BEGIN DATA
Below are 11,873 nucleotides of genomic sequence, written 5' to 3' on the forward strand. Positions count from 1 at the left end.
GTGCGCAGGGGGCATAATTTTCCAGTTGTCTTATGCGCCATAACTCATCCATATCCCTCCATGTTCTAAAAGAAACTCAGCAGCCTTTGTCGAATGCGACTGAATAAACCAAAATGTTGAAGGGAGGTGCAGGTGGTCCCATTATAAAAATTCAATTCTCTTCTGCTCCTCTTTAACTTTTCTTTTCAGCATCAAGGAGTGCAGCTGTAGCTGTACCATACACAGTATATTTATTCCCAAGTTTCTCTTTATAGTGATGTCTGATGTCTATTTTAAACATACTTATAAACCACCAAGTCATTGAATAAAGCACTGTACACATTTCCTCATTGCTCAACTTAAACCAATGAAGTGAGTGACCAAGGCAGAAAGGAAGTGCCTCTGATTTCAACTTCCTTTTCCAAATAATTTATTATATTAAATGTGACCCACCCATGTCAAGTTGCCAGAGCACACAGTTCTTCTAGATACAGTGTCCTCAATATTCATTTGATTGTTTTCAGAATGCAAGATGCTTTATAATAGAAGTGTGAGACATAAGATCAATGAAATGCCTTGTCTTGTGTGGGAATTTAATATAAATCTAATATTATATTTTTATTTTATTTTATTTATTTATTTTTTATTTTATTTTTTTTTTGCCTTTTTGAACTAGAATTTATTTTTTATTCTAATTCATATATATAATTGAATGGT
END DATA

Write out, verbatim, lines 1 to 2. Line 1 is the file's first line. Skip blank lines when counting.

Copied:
Below are 11,873 nucleotides of genomic sequence, written 5' to 3' on the forward strand. Positions count from 1 at the left end.
GTGCGCAGGGGGCATAATTTTCCAGTTGTCTTATGCGCCATAACTCATCCATATCCCTCCATGTTCTAAAAGAAACTCAGCAGCCTTTGTCGAATGCGACTGAATAAACCAAAATGTTGAAGGGAGGTGCAGGTGGTCCCATTATAAAAATTCAATTCTCTTCTGCTCCTCTTTAACTTTTCTTTTCAGCATCAAGGAGTGCAGCTGTAGCTGTACCATACACAGTATATTTATTCCCAAGTTTCTCTTTATAGTGATGTCTGATGTCTATTTTAAACATACTTATAAACCACCAAGTCATTGAATAAAGCACTGTACACATTTCCTCATTGCTCAACTTAAACCAATGAAGTGAGTGACCAAGGCAGAAAGGAAGTGCCTCTGATTTCAACTTCCTTTTCCAAATAATTTATTATATTAAATGTGACCCACCCATGTCAAGTTGCCAGAGCACACAGTTCTTCTAGATACAGTGTCCTCAATATTCATTTGATTGTTTTCAGAATGCAAGATGCTTTATAATAGAAGTGTGAGACATAAGATCAATGAAATGCCTTGTCTTGTGTGGGAATTTAATATAAATCTAATATTATATTTTTATTTTATTTTATTTATTTATTTTTTATTTTATTTTTTTTTTGCCTTTTTGAACTAGAATTTATTTTTTATTCTAATTCATATATATAATTGAATGGT